Cullen to lead Tax Working Group
Thursday 23 November 2017
Finance Minister Grant Robertson
Property speculators are in the sights of the new Tax Working Group which the government has just released the Terms of Reference for.
By The Landlord
Finance Minister Grant Robertson says that the Working Group, which will be chaired by Sir Michael Cullen, will consider changes to improve the structure, fairness and balance of the tax system.
“At the moment the tax system appears unfair – for example, it doesn’t treat income from speculation in housing as it does income from work, he says.
“We want to consider how we can create a better balanced system and can encourage a shift to investment in the productive economy.”
Robertson doesn’t believe that individual wage-earners, businesses, asset owners and speculators are paying their fair share of tax – and says they should be.
“The Working Group is not about increasing income tax or the rate of GST, but rather introducing more fairness across all taxpayers.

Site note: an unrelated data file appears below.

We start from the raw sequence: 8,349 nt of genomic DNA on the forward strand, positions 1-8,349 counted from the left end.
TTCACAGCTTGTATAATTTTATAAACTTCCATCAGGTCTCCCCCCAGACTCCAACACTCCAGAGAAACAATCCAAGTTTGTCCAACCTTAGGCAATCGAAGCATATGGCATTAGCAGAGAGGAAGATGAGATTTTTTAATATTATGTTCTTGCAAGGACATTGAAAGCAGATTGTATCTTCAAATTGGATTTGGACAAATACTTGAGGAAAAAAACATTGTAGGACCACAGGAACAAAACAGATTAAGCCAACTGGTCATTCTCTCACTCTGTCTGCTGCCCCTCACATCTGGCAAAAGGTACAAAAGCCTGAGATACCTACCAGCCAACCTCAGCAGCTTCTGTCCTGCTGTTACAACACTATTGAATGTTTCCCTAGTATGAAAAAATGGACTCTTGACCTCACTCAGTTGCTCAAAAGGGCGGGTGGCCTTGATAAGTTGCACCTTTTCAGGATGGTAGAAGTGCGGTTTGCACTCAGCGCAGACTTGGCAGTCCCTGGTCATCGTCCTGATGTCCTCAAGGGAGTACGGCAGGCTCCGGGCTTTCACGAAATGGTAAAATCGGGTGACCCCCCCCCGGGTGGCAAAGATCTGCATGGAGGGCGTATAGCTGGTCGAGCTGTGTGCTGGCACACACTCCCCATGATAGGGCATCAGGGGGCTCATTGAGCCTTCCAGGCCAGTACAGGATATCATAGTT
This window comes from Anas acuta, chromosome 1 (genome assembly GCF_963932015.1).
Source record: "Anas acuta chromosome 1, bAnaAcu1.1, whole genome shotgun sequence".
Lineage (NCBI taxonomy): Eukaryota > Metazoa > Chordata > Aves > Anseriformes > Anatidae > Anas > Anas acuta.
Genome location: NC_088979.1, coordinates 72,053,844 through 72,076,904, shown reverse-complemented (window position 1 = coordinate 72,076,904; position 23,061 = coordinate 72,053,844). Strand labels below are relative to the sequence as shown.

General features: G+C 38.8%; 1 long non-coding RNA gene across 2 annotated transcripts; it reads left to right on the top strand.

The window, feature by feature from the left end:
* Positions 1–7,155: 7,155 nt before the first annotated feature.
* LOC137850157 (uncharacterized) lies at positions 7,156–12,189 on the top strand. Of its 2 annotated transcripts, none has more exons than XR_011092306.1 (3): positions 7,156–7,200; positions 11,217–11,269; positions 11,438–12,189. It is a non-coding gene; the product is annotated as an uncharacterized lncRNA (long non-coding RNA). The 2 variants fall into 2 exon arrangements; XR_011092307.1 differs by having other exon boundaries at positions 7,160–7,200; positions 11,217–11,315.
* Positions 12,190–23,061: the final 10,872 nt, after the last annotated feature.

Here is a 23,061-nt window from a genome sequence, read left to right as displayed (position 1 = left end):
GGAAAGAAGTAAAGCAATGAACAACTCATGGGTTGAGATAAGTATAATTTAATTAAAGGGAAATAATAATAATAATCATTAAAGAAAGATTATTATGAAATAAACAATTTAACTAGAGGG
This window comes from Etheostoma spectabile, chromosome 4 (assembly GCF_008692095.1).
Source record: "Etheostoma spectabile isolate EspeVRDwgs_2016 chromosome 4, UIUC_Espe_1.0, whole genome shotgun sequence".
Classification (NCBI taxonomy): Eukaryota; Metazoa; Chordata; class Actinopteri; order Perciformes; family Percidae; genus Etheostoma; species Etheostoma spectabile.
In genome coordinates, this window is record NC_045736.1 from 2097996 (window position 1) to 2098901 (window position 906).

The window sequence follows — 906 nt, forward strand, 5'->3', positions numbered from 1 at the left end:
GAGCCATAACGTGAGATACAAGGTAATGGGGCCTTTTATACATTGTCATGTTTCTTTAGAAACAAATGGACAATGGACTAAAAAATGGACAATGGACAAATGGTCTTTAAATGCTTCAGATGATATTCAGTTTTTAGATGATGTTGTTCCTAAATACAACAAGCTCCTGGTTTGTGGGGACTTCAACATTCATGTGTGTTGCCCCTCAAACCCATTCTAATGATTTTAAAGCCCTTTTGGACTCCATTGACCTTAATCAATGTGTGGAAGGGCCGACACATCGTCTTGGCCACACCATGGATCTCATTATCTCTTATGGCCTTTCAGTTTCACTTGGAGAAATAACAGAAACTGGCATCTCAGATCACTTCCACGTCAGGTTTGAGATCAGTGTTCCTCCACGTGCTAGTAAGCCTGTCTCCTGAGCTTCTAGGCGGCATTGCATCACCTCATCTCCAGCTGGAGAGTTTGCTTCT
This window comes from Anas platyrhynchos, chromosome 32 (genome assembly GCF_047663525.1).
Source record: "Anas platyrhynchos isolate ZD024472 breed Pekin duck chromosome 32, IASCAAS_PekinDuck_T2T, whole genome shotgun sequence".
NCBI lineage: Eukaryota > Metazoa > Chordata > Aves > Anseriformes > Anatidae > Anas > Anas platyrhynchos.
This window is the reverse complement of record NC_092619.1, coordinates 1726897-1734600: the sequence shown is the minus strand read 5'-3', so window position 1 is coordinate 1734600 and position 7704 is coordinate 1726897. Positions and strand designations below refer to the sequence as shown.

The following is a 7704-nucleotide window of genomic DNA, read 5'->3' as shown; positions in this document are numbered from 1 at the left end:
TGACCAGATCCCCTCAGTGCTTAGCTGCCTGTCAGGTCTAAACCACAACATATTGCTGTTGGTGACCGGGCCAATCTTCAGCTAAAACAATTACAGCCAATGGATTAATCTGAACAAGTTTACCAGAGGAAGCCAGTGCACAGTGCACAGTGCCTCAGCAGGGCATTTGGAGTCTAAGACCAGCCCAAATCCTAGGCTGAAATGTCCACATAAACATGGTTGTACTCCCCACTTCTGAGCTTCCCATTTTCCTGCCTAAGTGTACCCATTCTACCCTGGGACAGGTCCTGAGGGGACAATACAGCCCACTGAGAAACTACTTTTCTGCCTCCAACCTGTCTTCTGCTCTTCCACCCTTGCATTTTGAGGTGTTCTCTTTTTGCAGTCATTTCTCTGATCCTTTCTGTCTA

“It is important that New Zealanders have confidence in their tax system and know that everyone is paying their fair share.”
Robertson confirms that, as promised during the election campaign, certain areas will be outside the scope of the review, including changes that would apply to the family home or land beneath it.
The spectre of a capital gains tax was raised during the election, but Robertson did not mention this today.
However, he says that any significant changes legislated for from the Group’s final report will not come into force until the 2021 tax year, after the next election.
The other members of the Working Group will be announced before Christmas and the Working Group’s final recommendations to ministers are due by February 2019.
Robertson says it is important to ensure that all sectors of the economy can feed into the Working Group’s processes and that all relevant perspectives are considered.
Comments from our readers
Sign In / Register to add your comment
Prices remain high in the Auckland region but new data from two real estate websites indicates the market has shifted to favour buyers.
Technology and changes to the way people work are set to transform the commercial property sector and investors need to be attuned to these developments.
The demise of the capital gains tax proposal and record low mortgage rates will led to a pick-up in housing demand and boost the market, ASB economists say.